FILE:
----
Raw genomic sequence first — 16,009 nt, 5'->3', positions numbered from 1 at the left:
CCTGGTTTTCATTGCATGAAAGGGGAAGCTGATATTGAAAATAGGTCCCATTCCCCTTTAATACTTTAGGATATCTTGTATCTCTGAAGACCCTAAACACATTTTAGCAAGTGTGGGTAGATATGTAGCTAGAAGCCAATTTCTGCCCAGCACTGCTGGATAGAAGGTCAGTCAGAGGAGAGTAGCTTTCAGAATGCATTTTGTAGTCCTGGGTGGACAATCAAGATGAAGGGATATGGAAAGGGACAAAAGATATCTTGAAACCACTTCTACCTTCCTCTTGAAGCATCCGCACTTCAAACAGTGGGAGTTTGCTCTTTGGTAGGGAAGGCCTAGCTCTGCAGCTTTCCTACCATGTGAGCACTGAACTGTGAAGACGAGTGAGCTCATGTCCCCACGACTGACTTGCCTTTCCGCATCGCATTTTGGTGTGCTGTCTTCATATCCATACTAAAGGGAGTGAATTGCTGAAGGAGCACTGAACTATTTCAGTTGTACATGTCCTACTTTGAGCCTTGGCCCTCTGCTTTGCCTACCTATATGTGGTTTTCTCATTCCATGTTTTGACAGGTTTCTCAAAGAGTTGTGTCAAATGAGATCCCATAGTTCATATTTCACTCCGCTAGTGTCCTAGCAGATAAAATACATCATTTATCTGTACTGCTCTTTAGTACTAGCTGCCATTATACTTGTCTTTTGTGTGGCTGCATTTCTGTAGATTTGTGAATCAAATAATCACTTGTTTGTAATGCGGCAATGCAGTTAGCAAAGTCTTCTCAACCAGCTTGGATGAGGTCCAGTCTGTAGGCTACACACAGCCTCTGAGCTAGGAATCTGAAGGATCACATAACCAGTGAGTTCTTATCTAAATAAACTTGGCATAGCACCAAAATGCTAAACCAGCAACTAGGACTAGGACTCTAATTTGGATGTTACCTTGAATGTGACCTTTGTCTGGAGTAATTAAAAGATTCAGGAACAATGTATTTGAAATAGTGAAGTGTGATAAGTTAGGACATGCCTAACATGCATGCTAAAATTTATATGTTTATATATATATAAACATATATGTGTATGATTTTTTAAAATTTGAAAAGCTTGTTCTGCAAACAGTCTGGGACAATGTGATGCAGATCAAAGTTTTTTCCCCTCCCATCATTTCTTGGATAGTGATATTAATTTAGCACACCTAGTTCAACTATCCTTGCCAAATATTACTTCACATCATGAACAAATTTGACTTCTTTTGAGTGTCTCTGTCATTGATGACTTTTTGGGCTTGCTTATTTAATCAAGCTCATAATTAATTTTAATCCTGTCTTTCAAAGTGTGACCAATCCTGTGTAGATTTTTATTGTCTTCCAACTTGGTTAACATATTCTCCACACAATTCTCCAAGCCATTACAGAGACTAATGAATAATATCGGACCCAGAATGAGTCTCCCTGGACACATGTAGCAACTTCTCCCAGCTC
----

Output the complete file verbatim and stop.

Raw genomic sequence first — 16,009 nt, 5'->3', positions numbered from 1 at the left:
CCTGGTTTTCATTGCATGAAAGGGGAAGCTGATATTGAAAATAGGTCCCATTCCCCTTTAATACTTTAGGATATCTTGTATCTCTGAAGACCCTAAACACATTTTAGCAAGTGTGGGTAGATATGTAGCTAGAAGCCAATTTCTGCCCAGCACTGCTGGATAGAAGGTCAGTCAGAGGAGAGTAGCTTTCAGAATGCATTTTGTAGTCCTGGGTGGACAATCAAGATGAAGGGATATGGAAAGGGACAAAAGATATCTTGAAACCACTTCTACCTTCCTCTTGAAGCATCCGCACTTCAAACAGTGGGAGTTTGCTCTTTGGTAGGGAAGGCCTAGCTCTGCAGCTTTCCTACCATGTGAGCACTGAACTGTGAAGACGAGTGAGCTCATGTCCCCACGACTGACTTGCCTTTCCGCATCGCATTTTGGTGTGCTGTCTTCATATCCATACTAAAGGGAGTGAATTGCTGAAGGAGCACTGAACTATTTCAGTTGTACATGTCCTACTTTGAGCCTTGGCCCTCTGCTTTGCCTACCTATATGTGGTTTTCTCATTCCATGTTTTGACAGGTTTCTCAAAGAGTTGTGTCAAATGAGATCCCATAGTTCATATTTCACTCCGCTAGTGTCCTAGCAGATAAAATACATCATTTATCTGTACTGCTCTTTAGTACTAGCTGCCATTATACTTGTCTTTTGTGTGGCTGCATTTCTGTAGATTTGTGAATCAAATAATCACTTGTTTGTAATGCGGCAATGCAGTTAGCAAAGTCTTCTCAACCAGCTTGGATGAGGTCCAGTCTGTAGGCTACACACAGCCTCTGAGCTAGGAATCTGAAGGATCACATAACCAGTGAGTTCTTATCTAAATAAACTTGGCATAGCACCAAAATGCTAAACCAGCAACTAGGACTAGGACTCTAATTTGGATGTTACCTTGAATGTGACCTTTGTCTGGAGTAATTAAAAGATTCAGGAACAATGTATTTGAAATAGTGAAGTGTGATAAGTTAGGACATGCCTAACATGCATGCTAAAATTTATATGTTTATATATATATAAACATATATGTGTATGATTTTTTAAAATTTGAAAAGCTTGTTCTGCAAACAGTCTGGGACAATGTGATGCAGATCAAAGTTTTTTCCCCTCCCATCATTTCTTGGATAGTGATATTAATTTAGCACACCTAGTTCAACTATCCTTGCCAAATATTACTTCACATCATGAACAAATTTGACTTCTTTTGAGTGTCTCTGTCATTGATGACTTTTTGGGCTTGCTTATTTAATCAAGCTCATAATTAATTTTAATCCTGTCTTTCAAAGTGTGACCAATCCTGTGTAGATTTTTATTGTCTTCCAACTTGGTTAACATATTCTCCACACAATTCTCCAAGCCATTACAGAGACTAATGAATAATATCGGACCCAGAATGAGTCTCCCTGGACACATGTAGCAACTTCTCCCAGCTC